Understanding government bonds

Understanding government bonds

Here in the UK, government bonds are called gilts. These bonds are an investment vehicle, which, until they expire, offer a fixed return rate. Gilts are effectively a loan from an investor to the government. The government pays out a fixed interest rate to investors until the date the bond reaches maturity.

When the bond reaches its maturity date, the government then pays the face value of the bond to the investor, also referred to as the bondholder.

Government bonds pay out a steady income to investors from the gilt’s fixed interest, which is also called the coupon rate. They also offer insight into the current market sentiment for the country issuing the bond, as inflation rates, currency strength and interest rates all affect bond prices.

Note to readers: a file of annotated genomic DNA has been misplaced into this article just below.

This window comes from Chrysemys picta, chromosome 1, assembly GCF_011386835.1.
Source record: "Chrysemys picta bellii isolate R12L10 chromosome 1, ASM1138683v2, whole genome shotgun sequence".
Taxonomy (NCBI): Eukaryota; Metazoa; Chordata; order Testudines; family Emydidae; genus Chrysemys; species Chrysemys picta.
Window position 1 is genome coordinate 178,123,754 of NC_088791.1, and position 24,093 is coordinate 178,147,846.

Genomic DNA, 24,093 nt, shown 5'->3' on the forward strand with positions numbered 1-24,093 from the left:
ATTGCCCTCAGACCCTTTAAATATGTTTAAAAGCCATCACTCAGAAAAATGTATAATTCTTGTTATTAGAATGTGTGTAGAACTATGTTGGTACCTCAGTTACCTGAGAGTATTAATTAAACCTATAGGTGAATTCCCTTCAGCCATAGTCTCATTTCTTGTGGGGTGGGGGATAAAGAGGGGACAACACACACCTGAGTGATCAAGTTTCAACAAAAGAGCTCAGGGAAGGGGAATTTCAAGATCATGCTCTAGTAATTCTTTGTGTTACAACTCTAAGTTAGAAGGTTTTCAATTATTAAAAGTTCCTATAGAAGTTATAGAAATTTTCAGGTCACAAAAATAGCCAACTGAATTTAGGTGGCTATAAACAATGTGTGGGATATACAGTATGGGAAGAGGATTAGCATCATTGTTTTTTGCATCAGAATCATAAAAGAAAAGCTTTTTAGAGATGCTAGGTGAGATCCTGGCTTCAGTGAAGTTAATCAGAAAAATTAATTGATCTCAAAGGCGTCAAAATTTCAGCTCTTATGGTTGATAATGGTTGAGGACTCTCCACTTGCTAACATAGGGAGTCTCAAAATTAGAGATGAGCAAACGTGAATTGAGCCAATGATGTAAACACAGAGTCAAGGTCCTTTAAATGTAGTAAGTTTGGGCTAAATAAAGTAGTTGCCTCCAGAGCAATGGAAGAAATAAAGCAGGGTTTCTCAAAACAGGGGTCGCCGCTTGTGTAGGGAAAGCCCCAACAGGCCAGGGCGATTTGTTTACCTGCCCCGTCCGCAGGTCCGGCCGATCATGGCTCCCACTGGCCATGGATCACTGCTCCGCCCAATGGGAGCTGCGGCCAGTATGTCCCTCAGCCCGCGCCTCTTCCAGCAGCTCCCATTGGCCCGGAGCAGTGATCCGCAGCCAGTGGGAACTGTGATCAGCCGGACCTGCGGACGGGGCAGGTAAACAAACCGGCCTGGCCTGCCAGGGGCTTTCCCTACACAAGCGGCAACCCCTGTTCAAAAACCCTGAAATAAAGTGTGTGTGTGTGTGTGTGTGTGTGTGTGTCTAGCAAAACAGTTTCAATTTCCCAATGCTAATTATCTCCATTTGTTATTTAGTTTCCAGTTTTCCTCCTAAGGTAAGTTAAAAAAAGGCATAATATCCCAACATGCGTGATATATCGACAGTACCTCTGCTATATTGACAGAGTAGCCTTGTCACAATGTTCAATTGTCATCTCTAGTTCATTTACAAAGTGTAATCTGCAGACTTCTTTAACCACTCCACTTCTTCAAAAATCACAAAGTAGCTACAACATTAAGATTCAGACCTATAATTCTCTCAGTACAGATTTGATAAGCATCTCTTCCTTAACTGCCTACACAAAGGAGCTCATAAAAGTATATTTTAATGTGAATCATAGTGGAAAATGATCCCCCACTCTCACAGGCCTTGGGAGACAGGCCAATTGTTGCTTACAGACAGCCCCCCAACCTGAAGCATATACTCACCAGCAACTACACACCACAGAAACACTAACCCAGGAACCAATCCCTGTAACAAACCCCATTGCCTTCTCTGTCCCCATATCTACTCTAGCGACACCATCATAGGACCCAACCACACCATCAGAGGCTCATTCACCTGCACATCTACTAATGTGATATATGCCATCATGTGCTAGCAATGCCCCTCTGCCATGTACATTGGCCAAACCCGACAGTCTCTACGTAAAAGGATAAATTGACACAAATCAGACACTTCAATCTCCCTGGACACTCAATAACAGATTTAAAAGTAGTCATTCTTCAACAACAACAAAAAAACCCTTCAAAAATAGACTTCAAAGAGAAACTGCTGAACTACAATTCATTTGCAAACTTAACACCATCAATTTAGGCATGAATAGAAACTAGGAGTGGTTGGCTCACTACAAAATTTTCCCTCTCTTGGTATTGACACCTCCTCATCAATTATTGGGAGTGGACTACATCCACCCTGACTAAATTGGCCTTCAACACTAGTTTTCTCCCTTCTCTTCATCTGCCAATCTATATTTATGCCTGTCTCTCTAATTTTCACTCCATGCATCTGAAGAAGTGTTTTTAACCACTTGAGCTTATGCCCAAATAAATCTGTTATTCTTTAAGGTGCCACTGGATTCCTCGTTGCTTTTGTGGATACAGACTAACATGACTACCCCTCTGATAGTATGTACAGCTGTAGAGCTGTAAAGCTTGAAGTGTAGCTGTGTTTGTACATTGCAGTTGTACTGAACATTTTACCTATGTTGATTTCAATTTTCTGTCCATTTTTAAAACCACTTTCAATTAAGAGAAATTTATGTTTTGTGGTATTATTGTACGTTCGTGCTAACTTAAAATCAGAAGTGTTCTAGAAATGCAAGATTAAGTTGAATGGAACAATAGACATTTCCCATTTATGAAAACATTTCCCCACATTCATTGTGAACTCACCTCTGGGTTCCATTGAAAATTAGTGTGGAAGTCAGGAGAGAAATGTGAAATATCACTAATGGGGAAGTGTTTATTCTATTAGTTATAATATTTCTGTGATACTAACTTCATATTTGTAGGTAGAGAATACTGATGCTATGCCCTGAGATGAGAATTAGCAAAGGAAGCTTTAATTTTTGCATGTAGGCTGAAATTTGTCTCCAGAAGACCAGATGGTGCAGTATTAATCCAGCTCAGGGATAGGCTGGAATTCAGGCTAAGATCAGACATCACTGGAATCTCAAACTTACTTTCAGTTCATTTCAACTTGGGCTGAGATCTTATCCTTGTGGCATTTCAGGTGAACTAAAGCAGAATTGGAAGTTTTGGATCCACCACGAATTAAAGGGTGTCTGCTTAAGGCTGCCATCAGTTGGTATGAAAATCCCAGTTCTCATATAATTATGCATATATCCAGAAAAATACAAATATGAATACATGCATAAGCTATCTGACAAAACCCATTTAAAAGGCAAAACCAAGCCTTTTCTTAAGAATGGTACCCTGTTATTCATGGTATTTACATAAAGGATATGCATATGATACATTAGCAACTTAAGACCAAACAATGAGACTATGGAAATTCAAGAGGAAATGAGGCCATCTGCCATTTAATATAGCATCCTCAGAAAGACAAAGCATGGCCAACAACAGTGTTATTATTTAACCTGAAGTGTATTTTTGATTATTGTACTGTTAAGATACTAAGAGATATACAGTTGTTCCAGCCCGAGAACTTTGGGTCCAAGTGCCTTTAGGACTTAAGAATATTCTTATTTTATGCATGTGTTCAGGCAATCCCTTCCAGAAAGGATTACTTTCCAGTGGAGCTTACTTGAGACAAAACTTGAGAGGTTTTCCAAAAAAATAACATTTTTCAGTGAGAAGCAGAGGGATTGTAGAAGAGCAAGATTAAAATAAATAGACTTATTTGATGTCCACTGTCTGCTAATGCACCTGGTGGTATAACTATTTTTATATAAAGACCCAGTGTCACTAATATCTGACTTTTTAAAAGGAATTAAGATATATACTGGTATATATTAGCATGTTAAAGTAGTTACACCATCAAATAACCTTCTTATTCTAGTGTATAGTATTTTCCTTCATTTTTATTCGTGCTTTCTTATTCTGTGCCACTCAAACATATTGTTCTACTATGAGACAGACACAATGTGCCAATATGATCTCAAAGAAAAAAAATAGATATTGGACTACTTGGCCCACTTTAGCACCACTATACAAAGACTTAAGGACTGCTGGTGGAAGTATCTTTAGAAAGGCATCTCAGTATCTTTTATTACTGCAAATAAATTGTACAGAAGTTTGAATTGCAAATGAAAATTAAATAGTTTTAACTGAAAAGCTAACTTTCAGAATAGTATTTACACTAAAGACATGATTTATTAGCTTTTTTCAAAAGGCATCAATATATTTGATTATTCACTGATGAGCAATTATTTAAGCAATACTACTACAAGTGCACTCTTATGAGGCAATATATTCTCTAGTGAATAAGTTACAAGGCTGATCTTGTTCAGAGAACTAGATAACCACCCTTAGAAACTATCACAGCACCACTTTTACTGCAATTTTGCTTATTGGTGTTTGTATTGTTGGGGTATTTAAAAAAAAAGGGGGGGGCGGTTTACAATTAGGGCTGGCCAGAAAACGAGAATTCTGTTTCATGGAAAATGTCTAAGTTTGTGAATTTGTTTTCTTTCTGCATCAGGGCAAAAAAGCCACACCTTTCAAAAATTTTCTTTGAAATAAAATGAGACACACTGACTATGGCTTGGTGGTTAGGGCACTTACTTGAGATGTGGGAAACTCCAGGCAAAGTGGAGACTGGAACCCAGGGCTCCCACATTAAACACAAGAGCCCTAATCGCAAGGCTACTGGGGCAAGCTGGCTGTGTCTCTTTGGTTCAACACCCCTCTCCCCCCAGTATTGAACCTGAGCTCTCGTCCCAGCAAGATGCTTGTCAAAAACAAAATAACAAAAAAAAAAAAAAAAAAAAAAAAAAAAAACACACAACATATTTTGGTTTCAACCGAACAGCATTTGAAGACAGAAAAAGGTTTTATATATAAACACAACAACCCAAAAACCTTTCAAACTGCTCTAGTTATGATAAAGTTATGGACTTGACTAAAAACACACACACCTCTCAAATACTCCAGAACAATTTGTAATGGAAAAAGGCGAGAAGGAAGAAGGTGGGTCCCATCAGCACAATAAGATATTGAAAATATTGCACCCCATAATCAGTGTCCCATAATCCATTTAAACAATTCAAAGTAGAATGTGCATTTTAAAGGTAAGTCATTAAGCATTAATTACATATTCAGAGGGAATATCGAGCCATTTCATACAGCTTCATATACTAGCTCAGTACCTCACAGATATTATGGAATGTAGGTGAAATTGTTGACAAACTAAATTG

What is the purpose of governments selling bonds?

Government bonds are made available for sale to raise funds for government spending – this may be for community projects or infrastructure. Here in the UK, bonds are used to assist future developments for life insurance and pensions markets. In France, bonds are known as OATs, in Germany, Bunds, and in the United States, they are referred to as treasuries.

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